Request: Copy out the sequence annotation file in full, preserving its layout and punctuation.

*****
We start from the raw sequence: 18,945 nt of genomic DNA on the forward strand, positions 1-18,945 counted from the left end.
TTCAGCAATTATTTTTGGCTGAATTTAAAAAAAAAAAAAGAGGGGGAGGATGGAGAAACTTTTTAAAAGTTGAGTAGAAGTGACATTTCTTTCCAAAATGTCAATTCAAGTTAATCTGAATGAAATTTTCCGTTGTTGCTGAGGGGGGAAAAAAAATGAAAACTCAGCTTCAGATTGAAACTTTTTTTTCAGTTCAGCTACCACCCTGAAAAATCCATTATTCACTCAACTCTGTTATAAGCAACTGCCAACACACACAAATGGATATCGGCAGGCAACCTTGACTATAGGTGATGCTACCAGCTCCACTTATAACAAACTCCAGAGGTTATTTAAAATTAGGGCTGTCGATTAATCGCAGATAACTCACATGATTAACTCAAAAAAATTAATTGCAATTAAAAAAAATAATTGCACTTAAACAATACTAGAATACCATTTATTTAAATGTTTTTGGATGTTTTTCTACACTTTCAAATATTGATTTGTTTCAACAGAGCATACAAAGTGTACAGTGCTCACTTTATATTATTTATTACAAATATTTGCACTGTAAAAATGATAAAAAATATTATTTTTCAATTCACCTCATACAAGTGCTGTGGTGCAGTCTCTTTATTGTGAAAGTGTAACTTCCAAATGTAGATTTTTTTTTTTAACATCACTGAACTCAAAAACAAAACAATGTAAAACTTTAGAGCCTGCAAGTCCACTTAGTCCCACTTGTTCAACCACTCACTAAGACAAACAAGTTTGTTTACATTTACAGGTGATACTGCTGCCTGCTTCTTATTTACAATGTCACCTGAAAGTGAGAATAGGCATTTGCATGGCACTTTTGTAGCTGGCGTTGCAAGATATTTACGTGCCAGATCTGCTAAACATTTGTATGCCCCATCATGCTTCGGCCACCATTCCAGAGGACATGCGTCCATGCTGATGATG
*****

We start from the raw sequence: 18,945 nt of genomic DNA on the forward strand, positions 1-18,945 counted from the left end.
TTCAGCAATTATTTTTGGCTGAATTTAAAAAAAAAAAAAGAGGGGGAGGATGGAGAAACTTTTTAAAAGTTGAGTAGAAGTGACATTTCTTTCCAAAATGTCAATTCAAGTTAATCTGAATGAAATTTTCCGTTGTTGCTGAGGGGGGAAAAAAAATGAAAACTCAGCTTCAGATTGAAACTTTTTTTTCAGTTCAGCTACCACCCTGAAAAATCCATTATTCACTCAACTCTGTTATAAGCAACTGCCAACACACACAAATGGATATCGGCAGGCAACCTTGACTATAGGTGATGCTACCAGCTCCACTTATAACAAACTCCAGAGGTTATTTAAAATTAGGGCTGTCGATTAATCGCAGATAACTCACATGATTAACTCAAAAAAATTAATTGCAATTAAAAAAAATAATTGCACTTAAACAATACTAGAATACCATTTATTTAAATGTTTTTGGATGTTTTTCTACACTTTCAAATATTGATTTGTTTCAACAGAGCATACAAAGTGTACAGTGCTCACTTTATATTATTTATTACAAATATTTGCACTGTAAAAATGATAAAAAATATTATTTTTCAATTCACCTCATACAAGTGCTGTGGTGCAGTCTCTTTATTGTGAAAGTGTAACTTCCAAATGTAGATTTTTTTTTTTAACATCACTGAACTCAAAAACAAAACAATGTAAAACTTTAGAGCCTGCAAGTCCACTTAGTCCCACTTGTTCAACCACTCACTAAGACAAACAAGTTTGTTTACATTTACAGGTGATACTGCTGCCTGCTTCTTATTTACAATGTCACCTGAAAGTGAGAATAGGCATTTGCATGGCACTTTTGTAGCTGGCGTTGCAAGATATTTACGTGCCAGATCTGCTAAACATTTGTATGCCCCATCATGCTTCGGCCACCATTCCAGAGGACATGCGTCCATGCTGATGATG